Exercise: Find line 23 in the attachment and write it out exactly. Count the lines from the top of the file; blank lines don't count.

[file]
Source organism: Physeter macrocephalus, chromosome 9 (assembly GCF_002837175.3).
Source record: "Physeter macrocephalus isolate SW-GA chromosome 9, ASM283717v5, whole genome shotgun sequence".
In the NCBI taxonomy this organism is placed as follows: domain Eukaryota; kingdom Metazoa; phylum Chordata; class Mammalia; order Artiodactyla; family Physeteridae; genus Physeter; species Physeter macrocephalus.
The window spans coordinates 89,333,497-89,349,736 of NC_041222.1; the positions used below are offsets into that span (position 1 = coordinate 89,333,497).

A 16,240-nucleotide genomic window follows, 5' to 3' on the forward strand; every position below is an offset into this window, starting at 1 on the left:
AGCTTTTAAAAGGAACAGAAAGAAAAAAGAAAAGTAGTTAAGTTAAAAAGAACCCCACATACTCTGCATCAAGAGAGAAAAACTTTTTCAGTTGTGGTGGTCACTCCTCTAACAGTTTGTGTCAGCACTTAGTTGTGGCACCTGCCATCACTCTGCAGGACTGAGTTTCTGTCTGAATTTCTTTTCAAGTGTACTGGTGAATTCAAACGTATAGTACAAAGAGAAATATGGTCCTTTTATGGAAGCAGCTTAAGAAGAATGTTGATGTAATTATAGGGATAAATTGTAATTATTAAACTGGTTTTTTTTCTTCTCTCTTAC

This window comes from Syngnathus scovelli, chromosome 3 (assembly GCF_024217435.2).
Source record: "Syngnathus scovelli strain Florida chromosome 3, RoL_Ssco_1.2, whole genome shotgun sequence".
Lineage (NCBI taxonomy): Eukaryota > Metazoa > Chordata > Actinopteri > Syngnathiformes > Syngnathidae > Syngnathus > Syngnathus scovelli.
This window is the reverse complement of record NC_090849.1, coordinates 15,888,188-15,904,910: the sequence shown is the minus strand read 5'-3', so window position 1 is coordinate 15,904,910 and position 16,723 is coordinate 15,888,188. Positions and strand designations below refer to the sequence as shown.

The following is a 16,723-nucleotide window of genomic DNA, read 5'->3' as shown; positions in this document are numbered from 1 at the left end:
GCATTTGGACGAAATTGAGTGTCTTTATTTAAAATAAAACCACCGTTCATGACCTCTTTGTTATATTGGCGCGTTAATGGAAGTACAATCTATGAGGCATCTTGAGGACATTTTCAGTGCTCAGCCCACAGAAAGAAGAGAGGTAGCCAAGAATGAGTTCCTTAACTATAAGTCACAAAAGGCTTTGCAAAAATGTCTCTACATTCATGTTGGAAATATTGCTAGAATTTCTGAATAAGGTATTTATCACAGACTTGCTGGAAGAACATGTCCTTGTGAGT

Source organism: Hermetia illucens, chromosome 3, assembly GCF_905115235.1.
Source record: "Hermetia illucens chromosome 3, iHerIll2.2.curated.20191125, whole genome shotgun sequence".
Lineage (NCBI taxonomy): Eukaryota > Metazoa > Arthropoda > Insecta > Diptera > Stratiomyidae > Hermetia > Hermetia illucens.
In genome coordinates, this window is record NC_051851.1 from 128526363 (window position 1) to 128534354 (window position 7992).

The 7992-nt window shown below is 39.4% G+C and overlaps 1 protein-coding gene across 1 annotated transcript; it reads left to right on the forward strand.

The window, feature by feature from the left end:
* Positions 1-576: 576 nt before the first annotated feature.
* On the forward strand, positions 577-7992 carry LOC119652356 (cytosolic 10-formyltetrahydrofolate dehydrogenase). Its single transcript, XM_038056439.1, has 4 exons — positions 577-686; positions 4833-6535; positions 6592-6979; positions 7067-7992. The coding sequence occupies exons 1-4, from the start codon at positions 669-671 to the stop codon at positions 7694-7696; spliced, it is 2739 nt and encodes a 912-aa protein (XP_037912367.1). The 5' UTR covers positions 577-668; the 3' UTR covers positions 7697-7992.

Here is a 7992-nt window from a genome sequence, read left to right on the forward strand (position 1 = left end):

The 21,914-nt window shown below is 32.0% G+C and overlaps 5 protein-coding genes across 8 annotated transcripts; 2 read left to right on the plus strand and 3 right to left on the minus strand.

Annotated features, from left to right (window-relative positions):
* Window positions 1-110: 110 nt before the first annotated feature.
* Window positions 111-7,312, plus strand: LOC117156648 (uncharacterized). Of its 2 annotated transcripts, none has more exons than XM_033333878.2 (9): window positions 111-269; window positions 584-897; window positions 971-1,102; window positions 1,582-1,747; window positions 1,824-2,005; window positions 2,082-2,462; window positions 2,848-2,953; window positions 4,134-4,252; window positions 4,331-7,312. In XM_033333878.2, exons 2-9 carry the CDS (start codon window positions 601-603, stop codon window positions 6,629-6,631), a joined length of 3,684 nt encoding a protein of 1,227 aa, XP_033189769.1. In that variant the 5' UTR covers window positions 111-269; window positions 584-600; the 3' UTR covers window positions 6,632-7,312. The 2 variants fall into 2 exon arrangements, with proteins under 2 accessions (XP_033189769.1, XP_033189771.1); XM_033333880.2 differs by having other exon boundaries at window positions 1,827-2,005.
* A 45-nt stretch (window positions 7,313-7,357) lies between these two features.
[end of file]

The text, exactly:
Annotated features, from left to right (window-relative positions):